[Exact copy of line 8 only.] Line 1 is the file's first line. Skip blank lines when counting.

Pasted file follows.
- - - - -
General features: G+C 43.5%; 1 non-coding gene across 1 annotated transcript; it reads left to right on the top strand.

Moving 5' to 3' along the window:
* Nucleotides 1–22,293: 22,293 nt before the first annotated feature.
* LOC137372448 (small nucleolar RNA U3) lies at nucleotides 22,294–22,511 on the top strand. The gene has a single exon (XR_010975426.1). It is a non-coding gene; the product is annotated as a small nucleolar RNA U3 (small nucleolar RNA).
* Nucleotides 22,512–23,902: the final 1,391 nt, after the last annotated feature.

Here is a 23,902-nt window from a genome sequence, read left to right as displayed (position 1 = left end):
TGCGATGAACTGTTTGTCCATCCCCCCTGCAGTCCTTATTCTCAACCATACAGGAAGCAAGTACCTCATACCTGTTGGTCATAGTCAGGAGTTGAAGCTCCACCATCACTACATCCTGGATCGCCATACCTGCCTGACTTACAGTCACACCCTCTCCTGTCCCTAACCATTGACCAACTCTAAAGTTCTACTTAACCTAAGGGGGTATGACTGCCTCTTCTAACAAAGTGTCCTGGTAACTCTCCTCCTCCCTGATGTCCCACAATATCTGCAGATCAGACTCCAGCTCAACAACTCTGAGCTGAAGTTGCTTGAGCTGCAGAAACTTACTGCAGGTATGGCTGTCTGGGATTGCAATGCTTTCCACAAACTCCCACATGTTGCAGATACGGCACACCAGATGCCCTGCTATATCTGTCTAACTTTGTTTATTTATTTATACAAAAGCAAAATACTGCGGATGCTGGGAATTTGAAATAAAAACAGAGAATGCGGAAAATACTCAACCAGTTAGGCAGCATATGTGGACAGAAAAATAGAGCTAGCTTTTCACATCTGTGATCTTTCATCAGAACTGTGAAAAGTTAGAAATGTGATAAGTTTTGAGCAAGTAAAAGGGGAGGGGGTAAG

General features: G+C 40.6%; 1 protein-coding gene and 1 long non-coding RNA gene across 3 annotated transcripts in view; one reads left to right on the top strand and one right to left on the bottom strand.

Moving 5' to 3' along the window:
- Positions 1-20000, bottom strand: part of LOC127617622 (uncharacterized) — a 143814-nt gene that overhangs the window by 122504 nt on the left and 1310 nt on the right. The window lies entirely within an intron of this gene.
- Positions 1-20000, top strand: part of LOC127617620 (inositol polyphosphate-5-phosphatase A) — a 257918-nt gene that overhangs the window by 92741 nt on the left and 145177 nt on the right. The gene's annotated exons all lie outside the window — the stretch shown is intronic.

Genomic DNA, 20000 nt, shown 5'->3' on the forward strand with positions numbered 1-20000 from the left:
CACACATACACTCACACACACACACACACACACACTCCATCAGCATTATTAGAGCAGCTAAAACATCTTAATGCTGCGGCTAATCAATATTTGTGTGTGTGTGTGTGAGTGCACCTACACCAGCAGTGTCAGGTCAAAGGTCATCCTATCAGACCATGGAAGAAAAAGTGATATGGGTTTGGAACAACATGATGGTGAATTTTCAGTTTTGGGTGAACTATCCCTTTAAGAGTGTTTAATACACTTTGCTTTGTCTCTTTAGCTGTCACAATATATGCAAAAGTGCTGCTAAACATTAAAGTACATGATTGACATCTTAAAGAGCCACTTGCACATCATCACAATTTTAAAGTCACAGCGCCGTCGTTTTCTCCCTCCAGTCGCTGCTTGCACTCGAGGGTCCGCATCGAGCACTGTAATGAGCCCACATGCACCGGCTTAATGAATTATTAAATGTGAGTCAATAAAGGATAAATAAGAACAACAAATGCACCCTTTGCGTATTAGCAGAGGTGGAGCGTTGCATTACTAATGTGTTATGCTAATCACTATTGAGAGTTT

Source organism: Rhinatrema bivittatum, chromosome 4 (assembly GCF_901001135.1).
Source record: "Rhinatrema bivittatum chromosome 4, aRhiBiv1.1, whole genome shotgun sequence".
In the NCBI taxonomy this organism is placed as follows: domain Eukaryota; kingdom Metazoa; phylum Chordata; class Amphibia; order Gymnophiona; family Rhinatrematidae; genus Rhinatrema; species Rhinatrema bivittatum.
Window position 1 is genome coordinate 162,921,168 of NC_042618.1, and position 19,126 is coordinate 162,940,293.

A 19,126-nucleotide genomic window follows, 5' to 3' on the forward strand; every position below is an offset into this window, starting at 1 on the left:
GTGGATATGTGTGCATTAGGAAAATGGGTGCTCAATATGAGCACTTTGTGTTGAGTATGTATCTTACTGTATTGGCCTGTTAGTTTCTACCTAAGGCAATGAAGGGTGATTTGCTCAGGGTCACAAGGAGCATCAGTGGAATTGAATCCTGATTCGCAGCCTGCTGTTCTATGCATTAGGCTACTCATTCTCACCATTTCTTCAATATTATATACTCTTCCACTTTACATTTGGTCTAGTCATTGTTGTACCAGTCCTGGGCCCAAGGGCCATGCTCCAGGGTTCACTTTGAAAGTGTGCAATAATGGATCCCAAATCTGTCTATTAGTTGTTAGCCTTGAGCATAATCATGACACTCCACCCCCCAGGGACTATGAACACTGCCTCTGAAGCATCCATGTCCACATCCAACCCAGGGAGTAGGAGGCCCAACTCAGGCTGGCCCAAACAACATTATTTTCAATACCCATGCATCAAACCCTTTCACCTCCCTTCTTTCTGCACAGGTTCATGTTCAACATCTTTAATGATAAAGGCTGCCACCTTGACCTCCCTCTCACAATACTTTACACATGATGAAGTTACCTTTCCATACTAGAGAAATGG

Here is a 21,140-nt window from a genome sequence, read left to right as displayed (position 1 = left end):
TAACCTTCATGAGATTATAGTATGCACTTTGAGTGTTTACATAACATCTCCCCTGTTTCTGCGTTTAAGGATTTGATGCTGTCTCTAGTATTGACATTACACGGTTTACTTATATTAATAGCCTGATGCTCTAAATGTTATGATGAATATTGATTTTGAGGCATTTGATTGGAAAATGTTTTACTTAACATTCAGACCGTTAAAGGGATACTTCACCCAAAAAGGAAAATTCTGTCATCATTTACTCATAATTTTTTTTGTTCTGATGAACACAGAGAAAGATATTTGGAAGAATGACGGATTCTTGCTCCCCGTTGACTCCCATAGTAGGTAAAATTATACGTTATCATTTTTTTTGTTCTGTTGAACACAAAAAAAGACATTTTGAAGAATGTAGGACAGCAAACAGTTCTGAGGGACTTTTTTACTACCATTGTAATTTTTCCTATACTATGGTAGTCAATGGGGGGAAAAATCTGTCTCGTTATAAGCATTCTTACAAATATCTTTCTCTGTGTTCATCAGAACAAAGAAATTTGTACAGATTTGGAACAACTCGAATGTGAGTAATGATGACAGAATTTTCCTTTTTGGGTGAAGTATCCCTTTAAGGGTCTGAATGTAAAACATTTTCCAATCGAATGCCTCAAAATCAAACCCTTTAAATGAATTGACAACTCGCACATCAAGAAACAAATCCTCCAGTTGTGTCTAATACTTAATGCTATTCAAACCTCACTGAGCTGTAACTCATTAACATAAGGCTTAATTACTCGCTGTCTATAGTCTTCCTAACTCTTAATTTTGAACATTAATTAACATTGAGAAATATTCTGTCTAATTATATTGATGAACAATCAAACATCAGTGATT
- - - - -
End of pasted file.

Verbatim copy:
General features: G+C 40.6%; 1 protein-coding gene and 1 long non-coding RNA gene across 3 annotated transcripts in view; one reads left to right on the top strand and one right to left on the bottom strand.